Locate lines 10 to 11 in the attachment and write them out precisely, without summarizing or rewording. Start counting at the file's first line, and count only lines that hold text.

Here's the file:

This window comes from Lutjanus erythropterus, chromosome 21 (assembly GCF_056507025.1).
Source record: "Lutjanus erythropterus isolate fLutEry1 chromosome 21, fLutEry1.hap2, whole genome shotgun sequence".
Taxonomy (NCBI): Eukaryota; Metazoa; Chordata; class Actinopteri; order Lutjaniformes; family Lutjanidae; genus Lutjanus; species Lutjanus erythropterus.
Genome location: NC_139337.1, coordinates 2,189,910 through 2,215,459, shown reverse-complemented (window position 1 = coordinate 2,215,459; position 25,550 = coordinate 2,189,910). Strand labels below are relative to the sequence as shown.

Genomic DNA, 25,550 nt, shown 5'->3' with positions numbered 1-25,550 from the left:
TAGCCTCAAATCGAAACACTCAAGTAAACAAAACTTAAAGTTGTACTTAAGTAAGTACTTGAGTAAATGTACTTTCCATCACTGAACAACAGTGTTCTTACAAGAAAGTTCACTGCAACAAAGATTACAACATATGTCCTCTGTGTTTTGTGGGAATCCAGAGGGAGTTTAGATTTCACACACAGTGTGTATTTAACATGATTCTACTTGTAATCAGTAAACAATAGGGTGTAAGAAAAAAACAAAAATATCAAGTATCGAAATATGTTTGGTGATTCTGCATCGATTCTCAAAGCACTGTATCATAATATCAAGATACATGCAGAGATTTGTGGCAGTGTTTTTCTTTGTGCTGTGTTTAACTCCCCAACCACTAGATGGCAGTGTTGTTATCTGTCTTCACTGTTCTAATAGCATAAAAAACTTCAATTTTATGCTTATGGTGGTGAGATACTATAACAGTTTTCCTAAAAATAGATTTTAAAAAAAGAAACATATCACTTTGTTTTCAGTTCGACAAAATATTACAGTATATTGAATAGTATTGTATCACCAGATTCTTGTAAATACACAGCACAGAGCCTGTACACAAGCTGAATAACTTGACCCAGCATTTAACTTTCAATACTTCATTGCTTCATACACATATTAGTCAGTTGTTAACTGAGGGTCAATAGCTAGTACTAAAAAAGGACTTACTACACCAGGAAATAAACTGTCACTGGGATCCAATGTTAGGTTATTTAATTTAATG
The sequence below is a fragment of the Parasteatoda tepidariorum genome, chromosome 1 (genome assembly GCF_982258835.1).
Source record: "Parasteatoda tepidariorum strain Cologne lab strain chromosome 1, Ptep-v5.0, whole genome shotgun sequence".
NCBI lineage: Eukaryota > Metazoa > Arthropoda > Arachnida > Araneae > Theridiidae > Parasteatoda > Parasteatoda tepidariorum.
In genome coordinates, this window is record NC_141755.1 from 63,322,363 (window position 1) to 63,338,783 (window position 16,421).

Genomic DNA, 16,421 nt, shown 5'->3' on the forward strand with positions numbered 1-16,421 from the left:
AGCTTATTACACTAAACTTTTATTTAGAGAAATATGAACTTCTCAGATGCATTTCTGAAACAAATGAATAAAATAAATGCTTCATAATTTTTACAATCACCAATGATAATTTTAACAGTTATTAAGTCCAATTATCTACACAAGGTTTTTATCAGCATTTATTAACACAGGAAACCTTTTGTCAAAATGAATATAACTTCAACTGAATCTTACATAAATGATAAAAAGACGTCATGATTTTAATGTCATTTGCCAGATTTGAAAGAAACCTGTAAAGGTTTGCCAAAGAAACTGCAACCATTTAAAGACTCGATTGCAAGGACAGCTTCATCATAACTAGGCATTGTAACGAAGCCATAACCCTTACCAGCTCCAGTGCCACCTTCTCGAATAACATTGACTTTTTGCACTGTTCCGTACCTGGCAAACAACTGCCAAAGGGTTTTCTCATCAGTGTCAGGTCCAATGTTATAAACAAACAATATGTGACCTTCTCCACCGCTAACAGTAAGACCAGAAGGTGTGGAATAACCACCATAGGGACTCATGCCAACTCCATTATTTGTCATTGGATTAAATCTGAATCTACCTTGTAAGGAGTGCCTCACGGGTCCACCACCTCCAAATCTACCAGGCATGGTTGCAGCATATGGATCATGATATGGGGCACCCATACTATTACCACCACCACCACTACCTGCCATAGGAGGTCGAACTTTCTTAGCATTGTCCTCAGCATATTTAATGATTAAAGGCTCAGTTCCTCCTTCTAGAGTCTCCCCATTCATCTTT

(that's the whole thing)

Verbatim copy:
In genome coordinates, this window is record NC_141755.1 from 63,322,363 (window position 1) to 63,338,783 (window position 16,421).

Genomic DNA, 16,421 nt, shown 5'->3' on the forward strand with positions numbered 1-16,421 from the left: